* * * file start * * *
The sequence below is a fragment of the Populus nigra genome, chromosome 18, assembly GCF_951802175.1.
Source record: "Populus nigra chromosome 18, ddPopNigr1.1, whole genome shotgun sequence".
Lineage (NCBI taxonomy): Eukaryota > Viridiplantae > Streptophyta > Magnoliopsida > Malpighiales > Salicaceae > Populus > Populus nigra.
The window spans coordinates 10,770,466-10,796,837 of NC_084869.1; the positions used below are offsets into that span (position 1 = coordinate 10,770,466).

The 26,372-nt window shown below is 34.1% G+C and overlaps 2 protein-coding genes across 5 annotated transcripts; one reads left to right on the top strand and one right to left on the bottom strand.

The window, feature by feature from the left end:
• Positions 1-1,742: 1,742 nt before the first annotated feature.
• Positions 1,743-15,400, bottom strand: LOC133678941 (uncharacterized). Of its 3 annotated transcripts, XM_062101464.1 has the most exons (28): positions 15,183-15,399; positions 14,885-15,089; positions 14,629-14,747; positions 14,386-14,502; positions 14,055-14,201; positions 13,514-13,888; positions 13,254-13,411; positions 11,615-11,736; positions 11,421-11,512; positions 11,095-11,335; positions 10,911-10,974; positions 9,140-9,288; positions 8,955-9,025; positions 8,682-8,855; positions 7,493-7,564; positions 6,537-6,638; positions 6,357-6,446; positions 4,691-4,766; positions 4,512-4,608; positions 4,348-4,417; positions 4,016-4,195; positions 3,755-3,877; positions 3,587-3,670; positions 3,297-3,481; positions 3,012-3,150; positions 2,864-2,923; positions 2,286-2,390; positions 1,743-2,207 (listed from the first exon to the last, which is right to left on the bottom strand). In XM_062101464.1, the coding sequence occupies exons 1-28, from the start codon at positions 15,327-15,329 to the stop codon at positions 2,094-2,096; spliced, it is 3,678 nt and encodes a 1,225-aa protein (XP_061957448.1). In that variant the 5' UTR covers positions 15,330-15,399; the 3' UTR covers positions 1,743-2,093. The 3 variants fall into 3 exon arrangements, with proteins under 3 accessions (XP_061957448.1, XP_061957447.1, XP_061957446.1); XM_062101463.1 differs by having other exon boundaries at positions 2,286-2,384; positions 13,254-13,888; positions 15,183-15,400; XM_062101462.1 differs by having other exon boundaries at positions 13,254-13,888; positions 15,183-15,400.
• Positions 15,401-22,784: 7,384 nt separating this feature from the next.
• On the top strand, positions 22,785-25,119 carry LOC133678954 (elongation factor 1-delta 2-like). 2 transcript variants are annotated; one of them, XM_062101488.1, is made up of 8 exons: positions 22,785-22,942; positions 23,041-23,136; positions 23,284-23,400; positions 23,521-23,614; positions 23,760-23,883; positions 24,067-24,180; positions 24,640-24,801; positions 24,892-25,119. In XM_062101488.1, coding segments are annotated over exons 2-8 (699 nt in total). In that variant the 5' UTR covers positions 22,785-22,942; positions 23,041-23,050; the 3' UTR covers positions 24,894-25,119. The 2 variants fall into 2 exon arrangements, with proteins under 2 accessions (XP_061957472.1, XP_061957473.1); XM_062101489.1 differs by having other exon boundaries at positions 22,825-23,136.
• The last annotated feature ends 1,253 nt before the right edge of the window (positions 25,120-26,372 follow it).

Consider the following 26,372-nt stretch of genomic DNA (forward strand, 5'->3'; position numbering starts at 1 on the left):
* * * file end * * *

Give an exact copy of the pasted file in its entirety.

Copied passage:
The sequence below is a fragment of the Populus nigra genome, chromosome 18, assembly GCF_951802175.1.
Source record: "Populus nigra chromosome 18, ddPopNigr1.1, whole genome shotgun sequence".
Lineage (NCBI taxonomy): Eukaryota > Viridiplantae > Streptophyta > Magnoliopsida > Malpighiales > Salicaceae > Populus > Populus nigra.
The window spans coordinates 10,770,466-10,796,837 of NC_084869.1; the positions used below are offsets into that span (position 1 = coordinate 10,770,466).

The 26,372-nt window shown below is 34.1% G+C and overlaps 2 protein-coding genes across 5 annotated transcripts; one reads left to right on the top strand and one right to left on the bottom strand.

The window, feature by feature from the left end:
• Positions 1-1,742: 1,742 nt before the first annotated feature.
• Positions 1,743-15,400, bottom strand: LOC133678941 (uncharacterized). Of its 3 annotated transcripts, XM_062101464.1 has the most exons (28): positions 15,183-15,399; positions 14,885-15,089; positions 14,629-14,747; positions 14,386-14,502; positions 14,055-14,201; positions 13,514-13,888; positions 13,254-13,411; positions 11,615-11,736; positions 11,421-11,512; positions 11,095-11,335; positions 10,911-10,974; positions 9,140-9,288; positions 8,955-9,025; positions 8,682-8,855; positions 7,493-7,564; positions 6,537-6,638; positions 6,357-6,446; positions 4,691-4,766; positions 4,512-4,608; positions 4,348-4,417; positions 4,016-4,195; positions 3,755-3,877; positions 3,587-3,670; positions 3,297-3,481; positions 3,012-3,150; positions 2,864-2,923; positions 2,286-2,390; positions 1,743-2,207 (listed from the first exon to the last, which is right to left on the bottom strand). In XM_062101464.1, the coding sequence occupies exons 1-28, from the start codon at positions 15,327-15,329 to the stop codon at positions 2,094-2,096; spliced, it is 3,678 nt and encodes a 1,225-aa protein (XP_061957448.1). In that variant the 5' UTR covers positions 15,330-15,399; the 3' UTR covers positions 1,743-2,093. The 3 variants fall into 3 exon arrangements, with proteins under 3 accessions (XP_061957448.1, XP_061957447.1, XP_061957446.1); XM_062101463.1 differs by having other exon boundaries at positions 2,286-2,384; positions 13,254-13,888; positions 15,183-15,400; XM_062101462.1 differs by having other exon boundaries at positions 13,254-13,888; positions 15,183-15,400.
• Positions 15,401-22,784: 7,384 nt separating this feature from the next.
• On the top strand, positions 22,785-25,119 carry LOC133678954 (elongation factor 1-delta 2-like). 2 transcript variants are annotated; one of them, XM_062101488.1, is made up of 8 exons: positions 22,785-22,942; positions 23,041-23,136; positions 23,284-23,400; positions 23,521-23,614; positions 23,760-23,883; positions 24,067-24,180; positions 24,640-24,801; positions 24,892-25,119. In XM_062101488.1, coding segments are annotated over exons 2-8 (699 nt in total). In that variant the 5' UTR covers positions 22,785-22,942; positions 23,041-23,050; the 3' UTR covers positions 24,894-25,119. The 2 variants fall into 2 exon arrangements, with proteins under 2 accessions (XP_061957472.1, XP_061957473.1); XM_062101489.1 differs by having other exon boundaries at positions 22,825-23,136.
• The last annotated feature ends 1,253 nt before the right edge of the window (positions 25,120-26,372 follow it).

Consider the following 26,372-nt stretch of genomic DNA (forward strand, 5'->3'; position numbering starts at 1 on the left):